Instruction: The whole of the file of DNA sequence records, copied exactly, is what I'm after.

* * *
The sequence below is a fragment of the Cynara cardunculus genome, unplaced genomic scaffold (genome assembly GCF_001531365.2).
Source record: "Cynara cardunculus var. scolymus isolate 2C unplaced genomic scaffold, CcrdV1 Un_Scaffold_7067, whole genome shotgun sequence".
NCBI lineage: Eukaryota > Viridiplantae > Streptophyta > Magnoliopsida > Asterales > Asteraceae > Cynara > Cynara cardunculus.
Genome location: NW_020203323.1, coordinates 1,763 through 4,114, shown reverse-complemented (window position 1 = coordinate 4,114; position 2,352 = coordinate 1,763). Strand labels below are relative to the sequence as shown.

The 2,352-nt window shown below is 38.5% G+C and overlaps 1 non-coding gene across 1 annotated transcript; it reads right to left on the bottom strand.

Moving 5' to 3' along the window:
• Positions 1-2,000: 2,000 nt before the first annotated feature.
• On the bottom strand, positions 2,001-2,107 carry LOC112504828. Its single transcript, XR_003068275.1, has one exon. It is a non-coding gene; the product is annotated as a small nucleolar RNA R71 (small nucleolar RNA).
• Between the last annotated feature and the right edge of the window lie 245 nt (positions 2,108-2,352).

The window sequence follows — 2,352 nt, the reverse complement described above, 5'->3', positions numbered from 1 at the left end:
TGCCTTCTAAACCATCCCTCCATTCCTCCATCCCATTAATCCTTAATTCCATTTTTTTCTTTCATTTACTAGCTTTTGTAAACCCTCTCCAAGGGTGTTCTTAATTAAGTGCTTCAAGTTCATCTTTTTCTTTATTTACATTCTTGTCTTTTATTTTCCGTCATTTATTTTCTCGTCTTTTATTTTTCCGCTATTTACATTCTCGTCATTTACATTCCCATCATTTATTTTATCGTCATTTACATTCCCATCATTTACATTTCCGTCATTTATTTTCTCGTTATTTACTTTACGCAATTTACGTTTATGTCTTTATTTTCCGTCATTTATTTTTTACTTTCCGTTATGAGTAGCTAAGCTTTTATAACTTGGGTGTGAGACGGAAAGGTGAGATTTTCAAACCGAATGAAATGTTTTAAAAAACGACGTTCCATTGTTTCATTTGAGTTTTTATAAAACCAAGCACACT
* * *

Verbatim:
The sequence below is a fragment of the Cynara cardunculus genome, unplaced genomic scaffold (genome assembly GCF_001531365.2).
Source record: "Cynara cardunculus var. scolymus isolate 2C unplaced genomic scaffold, CcrdV1 Un_Scaffold_7067, whole genome shotgun sequence".
NCBI lineage: Eukaryota > Viridiplantae > Streptophyta > Magnoliopsida > Asterales > Asteraceae > Cynara > Cynara cardunculus.
Genome location: NW_020203323.1, coordinates 1,763 through 4,114, shown reverse-complemented (window position 1 = coordinate 4,114; position 2,352 = coordinate 1,763). Strand labels below are relative to the sequence as shown.

The 2,352-nt window shown below is 38.5% G+C and overlaps 1 non-coding gene across 1 annotated transcript; it reads right to left on the bottom strand.

Moving 5' to 3' along the window:
• Positions 1-2,000: 2,000 nt before the first annotated feature.
• On the bottom strand, positions 2,001-2,107 carry LOC112504828. Its single transcript, XR_003068275.1, has one exon. It is a non-coding gene; the product is annotated as a small nucleolar RNA R71 (small nucleolar RNA).
• Between the last annotated feature and the right edge of the window lie 245 nt (positions 2,108-2,352).

The window sequence follows — 2,352 nt, the reverse complement described above, 5'->3', positions numbered from 1 at the left end:
TGCCTTCTAAACCATCCCTCCATTCCTCCATCCCATTAATCCTTAATTCCATTTTTTTCTTTCATTTACTAGCTTTTGTAAACCCTCTCCAAGGGTGTTCTTAATTAAGTGCTTCAAGTTCATCTTTTTCTTTATTTACATTCTTGTCTTTTATTTTCCGTCATTTATTTTCTCGTCTTTTATTTTTCCGCTATTTACATTCTCGTCATTTACATTCCCATCATTTATTTTATCGTCATTTACATTCCCATCATTTACATTTCCGTCATTTATTTTCTCGTTATTTACTTTACGCAATTTACGTTTATGTCTTTATTTTCCGTCATTTATTTTTTACTTTCCGTTATGAGTAGCTAAGCTTTTATAACTTGGGTGTGAGACGGAAAGGTGAGATTTTCAAACCGAATGAAATGTTTTAAAAAACGACGTTCCATTGTTTCATTTGAGTTTTTATAAAACCAAGCACACT